Sunday, September 11, 2011

"Be Still and Know"

We were in Bangkok on September 11, preparing for bed after an utterly ordinary day of language school with no inkling the eyes of our nation were riveted to the television news. My dad called at 7 a.m. on September 12 and told me what had happened. He had to tell the tale at least twice because the first time I was convinced I had missed a sentence and he was describing an action movie he'd recently seen. Things like terrorists flying planes into buildings on purpose just don't happen in real life, after all.

Allen entered the room in the middle of my listening. I pointed vehemently to the television until he turned it on, and it remained so for days afterward whenever we were in our flat. The only Americans we knew in the city had already moved back to the U.S., so our community, though very sympathetic and kind, was Thai and Australian. It was possibly most alienated day of a difficult year, but our shock, grief, and displacement were nothing compared to the anguish of the families who lost loved ones that day and to the first responders immersed in the wreckage and rescue efforts.

Below is an excerpt from the letter we sent our prayer team on September 9, 2001, with as little idea as anyone else of the events about to unfold. Our primary concerns at the time of the writing seemed paltry days later, but the verse God brought to mind in the smaller needs held me up through the news of the graver tragedy, and it's still a reassurance I need today.

         This morning the voice of the Lord penetrated the fog to address my anxiety about all this uncertainty:  Be still, and know that I am God.  “Be still”–let go, settle down into My faithful sovereignty, let your muscles relax.  No ifs, ands, or buts; an unequivocal command....
         Be still.  I am God.  I will be exalted.... Be still and know...  Be still because you know... He is God.  He is in control.  He is exalting His name, though all evidence may appear to the contrary.  Believe it and be at rest.
         He offers no easy promises, no assurances of a quick resolution, or even assurances that I will be unharmed...  He promises, rather, a cross.  He guarantees suffering, but He also guarantees “a permanent, glorious, and solid reward out of all proportion to our pain” (2 Cor. 4:17, Phillips).
         Knowing and trusting that, it becomes us to let endurance have its perfect work in us, to learn the genuine and visible hope in the invisible workings of God, to glorify Him and astonish the watching world by rejoicing in any little trial He vouchsafes us.
         Oswald Chambers writes, “Tenacity is more than endurance, it is endurance combined with the certainty that what we are looking for is going to transpire.  Tenacity is more than hanging on, which may be but the weakness of being too afraid to fall off.  Tenacity is the supreme effort of a man refusing to believe that his hero is going to be conquered.”  It is only in the fogs of life that we can learn such tenacious faith.  May the Lord make us pliable in His hands to learn this lesson as He appoints.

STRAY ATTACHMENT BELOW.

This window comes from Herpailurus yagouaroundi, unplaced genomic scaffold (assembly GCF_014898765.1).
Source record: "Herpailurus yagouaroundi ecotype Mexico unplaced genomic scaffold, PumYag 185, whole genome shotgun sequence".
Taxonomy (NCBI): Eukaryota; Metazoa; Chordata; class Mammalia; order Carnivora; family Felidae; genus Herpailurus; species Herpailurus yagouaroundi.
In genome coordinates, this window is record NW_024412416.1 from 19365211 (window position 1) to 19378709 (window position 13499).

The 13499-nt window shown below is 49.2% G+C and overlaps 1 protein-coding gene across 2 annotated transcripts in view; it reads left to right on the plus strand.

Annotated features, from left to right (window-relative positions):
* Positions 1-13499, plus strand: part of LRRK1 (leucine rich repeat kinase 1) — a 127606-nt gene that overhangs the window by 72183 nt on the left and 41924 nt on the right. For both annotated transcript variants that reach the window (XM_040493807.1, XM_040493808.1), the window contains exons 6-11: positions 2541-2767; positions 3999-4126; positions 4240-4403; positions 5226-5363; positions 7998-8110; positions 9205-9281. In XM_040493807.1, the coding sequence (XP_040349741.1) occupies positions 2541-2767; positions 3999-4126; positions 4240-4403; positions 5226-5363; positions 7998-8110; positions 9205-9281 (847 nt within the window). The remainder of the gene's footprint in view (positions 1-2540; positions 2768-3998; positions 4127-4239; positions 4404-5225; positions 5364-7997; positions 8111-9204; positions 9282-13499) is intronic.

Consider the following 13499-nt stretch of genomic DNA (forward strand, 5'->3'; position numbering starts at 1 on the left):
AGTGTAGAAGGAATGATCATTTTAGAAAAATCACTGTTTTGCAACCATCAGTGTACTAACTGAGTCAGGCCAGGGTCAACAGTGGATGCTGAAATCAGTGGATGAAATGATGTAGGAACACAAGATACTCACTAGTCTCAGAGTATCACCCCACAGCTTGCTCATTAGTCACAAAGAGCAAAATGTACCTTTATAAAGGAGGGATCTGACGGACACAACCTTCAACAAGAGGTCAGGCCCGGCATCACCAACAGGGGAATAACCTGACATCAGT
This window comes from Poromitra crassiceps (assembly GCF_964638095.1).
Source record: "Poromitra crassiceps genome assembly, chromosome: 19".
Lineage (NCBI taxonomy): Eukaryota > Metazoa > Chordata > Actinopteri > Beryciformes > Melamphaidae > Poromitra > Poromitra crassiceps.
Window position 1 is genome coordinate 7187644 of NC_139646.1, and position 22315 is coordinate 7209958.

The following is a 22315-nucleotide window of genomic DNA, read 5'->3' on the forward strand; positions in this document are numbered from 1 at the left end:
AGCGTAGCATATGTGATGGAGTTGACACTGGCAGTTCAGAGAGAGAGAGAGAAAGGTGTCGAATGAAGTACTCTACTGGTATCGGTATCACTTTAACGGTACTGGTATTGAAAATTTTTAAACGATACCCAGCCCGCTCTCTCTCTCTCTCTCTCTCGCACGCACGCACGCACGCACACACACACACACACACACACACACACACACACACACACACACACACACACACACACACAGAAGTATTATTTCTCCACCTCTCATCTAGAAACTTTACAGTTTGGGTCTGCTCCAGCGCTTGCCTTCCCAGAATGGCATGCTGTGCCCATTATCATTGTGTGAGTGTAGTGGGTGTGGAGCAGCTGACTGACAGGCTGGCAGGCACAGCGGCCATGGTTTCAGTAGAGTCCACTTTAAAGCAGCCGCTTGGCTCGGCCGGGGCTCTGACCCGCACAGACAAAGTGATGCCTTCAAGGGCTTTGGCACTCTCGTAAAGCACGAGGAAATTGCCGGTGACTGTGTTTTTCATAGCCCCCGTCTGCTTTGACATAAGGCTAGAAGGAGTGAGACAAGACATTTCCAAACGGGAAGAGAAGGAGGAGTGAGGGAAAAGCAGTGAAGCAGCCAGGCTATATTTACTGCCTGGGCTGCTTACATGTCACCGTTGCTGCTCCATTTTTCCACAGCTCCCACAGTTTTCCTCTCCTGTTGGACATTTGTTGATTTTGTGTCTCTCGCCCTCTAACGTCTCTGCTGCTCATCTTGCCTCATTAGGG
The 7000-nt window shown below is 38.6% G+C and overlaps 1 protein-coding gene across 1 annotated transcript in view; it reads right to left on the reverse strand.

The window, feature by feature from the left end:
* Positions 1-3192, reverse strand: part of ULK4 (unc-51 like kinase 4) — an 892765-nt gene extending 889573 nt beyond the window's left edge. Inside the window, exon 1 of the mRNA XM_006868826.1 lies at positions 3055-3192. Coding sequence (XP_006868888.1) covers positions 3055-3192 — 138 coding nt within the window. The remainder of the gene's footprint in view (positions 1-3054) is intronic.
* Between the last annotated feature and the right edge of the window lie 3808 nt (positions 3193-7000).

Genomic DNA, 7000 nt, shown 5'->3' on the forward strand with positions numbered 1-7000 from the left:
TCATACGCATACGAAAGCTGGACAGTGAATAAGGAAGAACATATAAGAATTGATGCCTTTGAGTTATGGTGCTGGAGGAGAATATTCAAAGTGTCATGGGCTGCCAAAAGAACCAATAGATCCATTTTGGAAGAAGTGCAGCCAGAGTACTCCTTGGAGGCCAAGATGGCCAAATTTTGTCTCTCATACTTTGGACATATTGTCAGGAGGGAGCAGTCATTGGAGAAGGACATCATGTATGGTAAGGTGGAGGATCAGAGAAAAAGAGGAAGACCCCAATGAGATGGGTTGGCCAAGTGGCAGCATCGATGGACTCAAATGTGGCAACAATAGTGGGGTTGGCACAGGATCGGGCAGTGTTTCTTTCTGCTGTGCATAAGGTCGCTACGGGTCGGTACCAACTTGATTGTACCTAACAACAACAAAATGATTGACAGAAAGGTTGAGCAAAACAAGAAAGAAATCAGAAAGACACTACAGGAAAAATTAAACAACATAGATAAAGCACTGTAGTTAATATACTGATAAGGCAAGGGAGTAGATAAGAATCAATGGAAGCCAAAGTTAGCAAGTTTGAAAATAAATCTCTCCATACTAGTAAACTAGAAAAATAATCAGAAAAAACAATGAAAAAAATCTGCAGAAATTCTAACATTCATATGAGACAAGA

Trusting Him—christina and Allen

A decade after the September 11 attacks, our country faces more uncertainty and insecurity, more opportunities to learn tenacious faith. God still speaks to us in the midst of national and global financial threats, high unemployment, troops in harm's way, wildfires, floods, and tornadoes, and so many other individual needs. Let us listen and receive the security only He can give even in the midst of the troubles.

God is our refuge and strength,
   a very present help in trouble.
2Therefore we will not fear though the earth gives way,
   though the mountains be moved into the heart of the sea,
3though its waters roar and foam,
   though the mountains tremble at its swelling.

 4There is a river whose streams make glad the city of God,
   the holy habitation of the Most High.
5 God is in the midst of her; she shall not be moved;
   God will help her when morning dawns.

6 The nations rage, the kingdoms totter;
   he utters his voice, the earth melts.
7 The LORD of hosts is with us;
   the God of Jacob is our fortress. 


 8 Come, behold the works of the LORD,
   how he has brought desolations on the earth.
9 He makes wars cease to the end of the earth;
   he breaks the bow and shatters the spear;
    he burns the chariots with fire.
10 "Be still, and know that I am God.
    I will be exalted among the nations,
   I will be exalted in the earth!"
11 The LORD of hosts is with us;
   the God of Jacob is our fortr
-Psalm 46, ESV

May you find grace in Christ to be still in God's fortress today.

Related posts:
Last week's thoughts on lament
A prayer for the nation

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